LONDON: Copper prices fell on Friday as worries about demand in top consumer China were reinforced by a stronger dollar.
Benchmark copper on the London Metal Exchange (LME) was down 1% at $7,743 a tonne by 0952 GMT and on course for a fifth consecutive weekly loss.
Prices of the metal used widely in the power and construction industries have dropped nearly 30% since hitting a record high of $10,845 in March.
“COVID outbreaks in China, the dollar and a growth slowdown in the rest of the world will keep base metals under pressure,” one metals trader said, adding that there was little appetite from funds to “go long”, betting on higher prices.
Copper prices leap from 20-month lows on Chinese stimulus hopes
Covid: “Investors remain alert to domestic COVID-19 flare-ups, as the economy is still at an early stage of a bumpy recovery trajectory,” Morgan Stanley analysts said in a note.
China: Weighing on base metals was the Chinese central bank’s biggest cash withdrawal from the financial system in three months, suggesting a gradual exit from crisis-mode monetary easing delivered during coronavirus lockdowns.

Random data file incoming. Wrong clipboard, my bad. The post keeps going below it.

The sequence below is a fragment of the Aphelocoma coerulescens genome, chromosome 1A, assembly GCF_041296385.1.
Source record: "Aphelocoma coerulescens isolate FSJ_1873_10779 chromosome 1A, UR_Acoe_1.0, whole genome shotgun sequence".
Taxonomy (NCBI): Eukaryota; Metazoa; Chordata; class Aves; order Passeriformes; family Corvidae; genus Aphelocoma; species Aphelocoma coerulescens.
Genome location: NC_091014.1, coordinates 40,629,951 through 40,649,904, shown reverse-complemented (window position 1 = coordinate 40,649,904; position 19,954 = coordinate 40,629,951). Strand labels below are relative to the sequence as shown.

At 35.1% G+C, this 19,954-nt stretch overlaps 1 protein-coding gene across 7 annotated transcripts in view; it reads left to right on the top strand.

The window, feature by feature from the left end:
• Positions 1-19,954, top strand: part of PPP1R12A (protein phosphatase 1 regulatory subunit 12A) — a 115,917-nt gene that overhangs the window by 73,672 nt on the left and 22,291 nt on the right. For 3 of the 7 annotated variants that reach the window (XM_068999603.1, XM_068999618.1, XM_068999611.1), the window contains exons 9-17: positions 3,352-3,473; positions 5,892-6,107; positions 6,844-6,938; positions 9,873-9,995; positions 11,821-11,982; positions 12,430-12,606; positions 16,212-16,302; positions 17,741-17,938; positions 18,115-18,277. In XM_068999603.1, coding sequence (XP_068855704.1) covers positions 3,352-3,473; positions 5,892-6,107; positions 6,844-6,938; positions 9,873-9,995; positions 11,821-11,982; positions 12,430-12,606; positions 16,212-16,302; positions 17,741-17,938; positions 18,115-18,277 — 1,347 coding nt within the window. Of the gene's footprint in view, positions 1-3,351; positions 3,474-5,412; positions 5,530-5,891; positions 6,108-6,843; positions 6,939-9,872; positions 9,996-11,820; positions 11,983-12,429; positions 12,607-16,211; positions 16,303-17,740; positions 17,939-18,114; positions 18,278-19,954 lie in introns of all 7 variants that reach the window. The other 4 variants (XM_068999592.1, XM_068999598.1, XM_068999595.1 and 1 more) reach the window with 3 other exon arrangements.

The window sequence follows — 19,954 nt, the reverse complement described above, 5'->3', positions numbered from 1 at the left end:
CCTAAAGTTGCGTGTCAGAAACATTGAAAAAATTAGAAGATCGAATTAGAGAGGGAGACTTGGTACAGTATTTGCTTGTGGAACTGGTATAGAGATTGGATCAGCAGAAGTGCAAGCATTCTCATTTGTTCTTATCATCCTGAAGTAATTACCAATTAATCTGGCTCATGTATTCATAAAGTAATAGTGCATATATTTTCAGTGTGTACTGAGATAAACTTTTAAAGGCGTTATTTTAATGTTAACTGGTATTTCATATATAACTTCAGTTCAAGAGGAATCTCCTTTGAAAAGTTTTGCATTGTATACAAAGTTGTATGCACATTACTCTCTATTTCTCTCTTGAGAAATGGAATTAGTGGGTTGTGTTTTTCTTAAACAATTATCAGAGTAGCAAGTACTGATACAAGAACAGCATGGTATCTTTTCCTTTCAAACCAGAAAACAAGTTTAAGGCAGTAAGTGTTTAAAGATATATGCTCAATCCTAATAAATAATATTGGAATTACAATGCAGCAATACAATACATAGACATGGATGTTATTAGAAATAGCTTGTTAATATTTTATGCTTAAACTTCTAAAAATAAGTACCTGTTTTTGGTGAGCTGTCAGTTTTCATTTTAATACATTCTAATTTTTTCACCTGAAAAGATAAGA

Dollar: A higher U.S. currency makes dollar-denominated metals more expensive for holders of other currencies, which would subdue demand. This relationship is used by funds to generate buy and sell signals.
Interest rates: Soaring inflation in the United States and European countries including Britain has prompted central banks to raise interest rates, with further increases forecast. This has led to economic slowdown, prompting some analysts to talk of potential recession.
Inventories: Zinc stocks in LME-registered warehouses are down 60% since end-2021 at 82,875 tonnes. Cancelled warrants – metal earmarked for delivery – at 73% indicate more metal is due to leave the LME system.
Worries over supplies on the LME market have helped the cash zinc to command a premium over the three-month contract for many months now.
Three-month zinc was down 1% at $3,077 a tonne.
Other metals: Aluminium fell 0.8% to $2,422, lead ceded 1.5% to $1,942, tin slipped 3.4% to $25,100 and nickel was down 0.6% at $21,395.